Amazon Prime: basically the same story only they will NOT bump you to UK content. Instead you’ll be able watch their content, stuff they made for their network … I just watched the new ‘The Marvelous Mrs. Maisel’ episodes for instance … but not much else. BUT there’s a lot of that, so it’s not like you’re deprived.
HOWEVER, Amazon UK keeps trying to get me to sign up for a free 1 month trial of their prime membership, which I’m sure would widen what’s available there … and could be useful if you want to use Amazon fresh to have your groceries delivered so you can avoid going into grocery stores. You can still use Amazon fresh, or get free shipping from normal Amazon (rather than dragging my supplements I found most of them for sale on the UK Amazon, and when I got to the friend’s place, he’s a very tall guy and he didn’t think to buy any step stools and his closets are uncomfortably tall for me, so I bought a cheap step ladder and a bathroom scale — which is how I know I’m losing weight) without, but the amount of money you need to spend to qualify for free shipping almost doubles.
If I try to watch let’s say to watch Disney+ or HBO directly via their websites or apps I can’t do it, in both cases its says “you’re out of country” and tries to get me to sign up.
Interestingly Disney+ says, if you buy an amazon prime membership for the UK store you qualify for a full year of Disney+ for free… so again, it might be worth grabbing that trial 1 month membership (but read the small print… I have not as yet done it so I can’t tell you).
HOWEVER if I go to my Apple+ TV account, it also knows I’m traveling, but it STILL recognizes some of my other channels that I was watching through it when in the states on my Apple TV… It also allows you to watch shows that are part of Apple+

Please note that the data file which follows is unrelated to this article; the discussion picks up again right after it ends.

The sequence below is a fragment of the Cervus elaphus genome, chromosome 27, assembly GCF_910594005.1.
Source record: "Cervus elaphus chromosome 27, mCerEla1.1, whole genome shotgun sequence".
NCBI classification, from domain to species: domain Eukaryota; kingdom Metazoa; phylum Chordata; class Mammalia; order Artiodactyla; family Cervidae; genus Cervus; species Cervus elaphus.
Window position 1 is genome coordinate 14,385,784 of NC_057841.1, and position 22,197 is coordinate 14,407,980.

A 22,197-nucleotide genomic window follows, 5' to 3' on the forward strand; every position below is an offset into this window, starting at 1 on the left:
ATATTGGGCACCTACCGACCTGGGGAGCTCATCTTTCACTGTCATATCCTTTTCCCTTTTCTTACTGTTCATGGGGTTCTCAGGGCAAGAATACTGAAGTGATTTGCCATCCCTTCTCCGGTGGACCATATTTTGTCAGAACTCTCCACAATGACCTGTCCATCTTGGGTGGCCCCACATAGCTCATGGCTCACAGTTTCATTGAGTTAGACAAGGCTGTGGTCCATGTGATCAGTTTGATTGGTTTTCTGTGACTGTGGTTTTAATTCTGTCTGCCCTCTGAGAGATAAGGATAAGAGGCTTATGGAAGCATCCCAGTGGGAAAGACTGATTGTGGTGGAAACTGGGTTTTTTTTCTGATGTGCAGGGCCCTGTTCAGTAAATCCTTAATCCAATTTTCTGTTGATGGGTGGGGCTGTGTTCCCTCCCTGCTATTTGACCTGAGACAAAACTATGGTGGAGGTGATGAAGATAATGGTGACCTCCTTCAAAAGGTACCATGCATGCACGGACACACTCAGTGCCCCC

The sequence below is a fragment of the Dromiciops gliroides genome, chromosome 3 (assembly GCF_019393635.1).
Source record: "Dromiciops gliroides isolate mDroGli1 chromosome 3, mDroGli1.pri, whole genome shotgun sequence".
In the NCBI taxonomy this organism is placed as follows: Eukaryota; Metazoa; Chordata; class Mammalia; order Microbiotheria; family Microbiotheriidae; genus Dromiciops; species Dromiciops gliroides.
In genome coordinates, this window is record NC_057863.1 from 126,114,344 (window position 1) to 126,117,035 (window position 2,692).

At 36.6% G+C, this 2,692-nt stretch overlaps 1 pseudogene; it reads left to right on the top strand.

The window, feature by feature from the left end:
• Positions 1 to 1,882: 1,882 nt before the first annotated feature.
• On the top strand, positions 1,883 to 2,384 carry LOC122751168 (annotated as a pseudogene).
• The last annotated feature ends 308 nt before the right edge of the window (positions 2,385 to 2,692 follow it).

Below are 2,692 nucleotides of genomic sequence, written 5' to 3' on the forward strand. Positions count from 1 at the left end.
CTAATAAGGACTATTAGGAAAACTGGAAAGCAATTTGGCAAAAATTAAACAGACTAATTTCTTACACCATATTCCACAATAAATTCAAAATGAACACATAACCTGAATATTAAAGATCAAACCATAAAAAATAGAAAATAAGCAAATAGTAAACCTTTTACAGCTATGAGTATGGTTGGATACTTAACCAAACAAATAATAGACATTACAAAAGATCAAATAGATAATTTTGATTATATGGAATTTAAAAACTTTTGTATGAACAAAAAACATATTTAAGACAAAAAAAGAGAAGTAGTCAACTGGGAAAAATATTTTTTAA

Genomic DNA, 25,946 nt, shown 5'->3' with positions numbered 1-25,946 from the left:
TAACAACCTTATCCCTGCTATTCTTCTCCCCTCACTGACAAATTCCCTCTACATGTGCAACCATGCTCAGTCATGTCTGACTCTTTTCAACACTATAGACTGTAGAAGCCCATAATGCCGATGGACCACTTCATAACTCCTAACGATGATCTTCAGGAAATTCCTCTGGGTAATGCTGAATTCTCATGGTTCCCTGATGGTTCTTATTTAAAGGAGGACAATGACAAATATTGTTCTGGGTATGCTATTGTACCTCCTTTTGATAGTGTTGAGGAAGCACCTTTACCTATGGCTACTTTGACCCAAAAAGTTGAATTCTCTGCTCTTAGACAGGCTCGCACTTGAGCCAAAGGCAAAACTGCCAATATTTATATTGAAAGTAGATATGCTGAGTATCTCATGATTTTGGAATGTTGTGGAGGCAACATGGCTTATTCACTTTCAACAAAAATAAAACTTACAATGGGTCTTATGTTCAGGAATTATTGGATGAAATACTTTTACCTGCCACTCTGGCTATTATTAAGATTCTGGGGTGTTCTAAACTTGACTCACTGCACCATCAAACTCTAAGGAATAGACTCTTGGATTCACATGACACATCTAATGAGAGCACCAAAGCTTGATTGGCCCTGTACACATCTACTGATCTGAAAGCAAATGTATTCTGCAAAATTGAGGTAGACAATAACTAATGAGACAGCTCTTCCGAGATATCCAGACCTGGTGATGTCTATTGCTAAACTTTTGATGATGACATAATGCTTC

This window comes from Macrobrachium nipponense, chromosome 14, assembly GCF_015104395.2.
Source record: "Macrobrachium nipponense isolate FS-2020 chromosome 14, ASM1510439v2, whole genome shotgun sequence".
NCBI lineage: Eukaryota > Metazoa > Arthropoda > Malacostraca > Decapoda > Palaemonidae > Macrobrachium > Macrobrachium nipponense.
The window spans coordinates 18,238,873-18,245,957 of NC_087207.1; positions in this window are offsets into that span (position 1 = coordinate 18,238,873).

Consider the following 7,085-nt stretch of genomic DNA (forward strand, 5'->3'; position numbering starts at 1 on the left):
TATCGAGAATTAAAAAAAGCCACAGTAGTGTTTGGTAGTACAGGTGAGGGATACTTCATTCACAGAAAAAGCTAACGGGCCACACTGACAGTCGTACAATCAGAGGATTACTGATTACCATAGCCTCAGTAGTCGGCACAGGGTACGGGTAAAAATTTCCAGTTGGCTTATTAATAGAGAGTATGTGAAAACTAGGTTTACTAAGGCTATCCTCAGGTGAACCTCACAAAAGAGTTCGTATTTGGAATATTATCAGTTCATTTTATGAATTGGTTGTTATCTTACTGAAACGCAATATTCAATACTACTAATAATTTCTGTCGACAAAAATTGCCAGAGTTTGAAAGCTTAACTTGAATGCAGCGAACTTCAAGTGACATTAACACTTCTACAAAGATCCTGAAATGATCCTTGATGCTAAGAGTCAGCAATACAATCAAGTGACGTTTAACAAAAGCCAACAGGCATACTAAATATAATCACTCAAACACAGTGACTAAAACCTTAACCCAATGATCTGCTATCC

Even though I can’t watch HBO from HBO’s app, if I open it up via the Apple+ app I can IF its a movie I’ve already started, Ditto for Disney+ (I’m currently watching West Side Story). I was unable to start new movies but if I was 1/3 through or what have you they allowed me to finish. (Odd, I know).
this is NOT however true for HULU shows or Showtime or Paramount… that said, I’m wondering if it’s like on a timer where you get 3 weeks while abroad and then it says, “you’ve been away too long if you want to continue watching these other channels you’ll need to sign up for them in that country”
BUT… if you’re interested in the Paramount shows a lot of them, along with other US tv shows that wouldn’t show on back at home ARE shown in the UK on NETFLIX… so there’s that
ALSO, while here, download the BBC’s iPlayer it will allow you to watch the BBC live stuff plus the stuff they have available for streaming
IF you have VPN, which in this day and age you should (You’re going to want to use in hotels with unsecured networks, etc)… HULU will work… any other services you pay through VIA Hulu, (I have HBO, Starz, etc.) should work… I haven’t tried ALL of mine but so far HBO and Starz have both worked).
HOWEVER, Amazon prime seems to know full well that you are NOT in fact in the USA even if the server you’re connected through is… Hulu doesn’t care, Amazon seems to.